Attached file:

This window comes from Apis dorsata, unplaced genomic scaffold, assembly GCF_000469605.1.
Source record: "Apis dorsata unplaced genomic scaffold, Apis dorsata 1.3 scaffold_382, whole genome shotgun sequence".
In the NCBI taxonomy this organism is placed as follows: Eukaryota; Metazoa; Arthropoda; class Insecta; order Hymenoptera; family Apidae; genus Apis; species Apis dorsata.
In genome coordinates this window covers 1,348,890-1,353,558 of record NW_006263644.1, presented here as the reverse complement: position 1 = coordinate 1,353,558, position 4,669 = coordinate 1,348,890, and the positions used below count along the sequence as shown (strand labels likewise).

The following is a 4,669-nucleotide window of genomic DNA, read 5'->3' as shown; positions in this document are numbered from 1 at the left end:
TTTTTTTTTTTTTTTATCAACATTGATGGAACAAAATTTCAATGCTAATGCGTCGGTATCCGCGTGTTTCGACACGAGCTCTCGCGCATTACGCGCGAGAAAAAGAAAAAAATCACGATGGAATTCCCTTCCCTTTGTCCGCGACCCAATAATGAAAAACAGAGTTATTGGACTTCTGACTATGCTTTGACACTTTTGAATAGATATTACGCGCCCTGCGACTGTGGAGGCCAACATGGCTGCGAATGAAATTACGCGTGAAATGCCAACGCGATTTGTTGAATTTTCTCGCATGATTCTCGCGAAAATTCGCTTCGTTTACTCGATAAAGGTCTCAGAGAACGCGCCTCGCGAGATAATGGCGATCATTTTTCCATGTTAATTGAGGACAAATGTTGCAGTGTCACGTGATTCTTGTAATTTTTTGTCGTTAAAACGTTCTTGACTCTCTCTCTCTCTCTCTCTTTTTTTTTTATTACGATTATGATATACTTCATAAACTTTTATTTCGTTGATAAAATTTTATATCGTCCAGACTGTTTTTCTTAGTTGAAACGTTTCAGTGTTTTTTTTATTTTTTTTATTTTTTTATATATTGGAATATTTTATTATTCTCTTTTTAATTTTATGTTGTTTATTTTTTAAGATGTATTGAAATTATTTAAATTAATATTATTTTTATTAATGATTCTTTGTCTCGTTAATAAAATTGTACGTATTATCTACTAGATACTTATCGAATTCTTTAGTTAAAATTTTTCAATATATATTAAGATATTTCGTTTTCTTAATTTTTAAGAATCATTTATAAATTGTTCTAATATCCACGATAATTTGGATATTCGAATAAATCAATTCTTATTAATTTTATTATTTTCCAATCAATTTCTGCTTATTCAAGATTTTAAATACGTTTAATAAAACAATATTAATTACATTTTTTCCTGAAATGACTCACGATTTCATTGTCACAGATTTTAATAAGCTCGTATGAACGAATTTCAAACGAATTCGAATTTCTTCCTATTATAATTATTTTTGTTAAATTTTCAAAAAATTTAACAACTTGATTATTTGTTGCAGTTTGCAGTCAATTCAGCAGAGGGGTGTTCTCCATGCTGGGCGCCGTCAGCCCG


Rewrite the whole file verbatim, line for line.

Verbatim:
This window comes from Apis dorsata, unplaced genomic scaffold, assembly GCF_000469605.1.
Source record: "Apis dorsata unplaced genomic scaffold, Apis dorsata 1.3 scaffold_382, whole genome shotgun sequence".
In the NCBI taxonomy this organism is placed as follows: Eukaryota; Metazoa; Arthropoda; class Insecta; order Hymenoptera; family Apidae; genus Apis; species Apis dorsata.
In genome coordinates this window covers 1,348,890-1,353,558 of record NW_006263644.1, presented here as the reverse complement: position 1 = coordinate 1,353,558, position 4,669 = coordinate 1,348,890, and the positions used below count along the sequence as shown (strand labels likewise).

The following is a 4,669-nucleotide window of genomic DNA, read 5'->3' as shown; positions in this document are numbered from 1 at the left end:
TTTTTTTTTTTTTTTATCAACATTGATGGAACAAAATTTCAATGCTAATGCGTCGGTATCCGCGTGTTTCGACACGAGCTCTCGCGCATTACGCGCGAGAAAAAGAAAAAAATCACGATGGAATTCCCTTCCCTTTGTCCGCGACCCAATAATGAAAAACAGAGTTATTGGACTTCTGACTATGCTTTGACACTTTTGAATAGATATTACGCGCCCTGCGACTGTGGAGGCCAACATGGCTGCGAATGAAATTACGCGTGAAATGCCAACGCGATTTGTTGAATTTTCTCGCATGATTCTCGCGAAAATTCGCTTCGTTTACTCGATAAAGGTCTCAGAGAACGCGCCTCGCGAGATAATGGCGATCATTTTTCCATGTTAATTGAGGACAAATGTTGCAGTGTCACGTGATTCTTGTAATTTTTTGTCGTTAAAACGTTCTTGACTCTCTCTCTCTCTCTCTCTTTTTTTTTTATTACGATTATGATATACTTCATAAACTTTTATTTCGTTGATAAAATTTTATATCGTCCAGACTGTTTTTCTTAGTTGAAACGTTTCAGTGTTTTTTTTATTTTTTTTATTTTTTTATATATTGGAATATTTTATTATTCTCTTTTTAATTTTATGTTGTTTATTTTTTAAGATGTATTGAAATTATTTAAATTAATATTATTTTTATTAATGATTCTTTGTCTCGTTAATAAAATTGTACGTATTATCTACTAGATACTTATCGAATTCTTTAGTTAAAATTTTTCAATATATATTAAGATATTTCGTTTTCTTAATTTTTAAGAATCATTTATAAATTGTTCTAATATCCACGATAATTTGGATATTCGAATAAATCAATTCTTATTAATTTTATTATTTTCCAATCAATTTCTGCTTATTCAAGATTTTAAATACGTTTAATAAAACAATATTAATTACATTTTTTCCTGAAATGACTCACGATTTCATTGTCACAGATTTTAATAAGCTCGTATGAACGAATTTCAAACGAATTCGAATTTCTTCCTATTATAATTATTTTTGTTAAATTTTCAAAAAATTTAACAACTTGATTATTTGTTGCAGTTTGCAGTCAATTCAGCAGAGGGGTGTTCTCCATGCTGGGCGCCGTCAGCCCG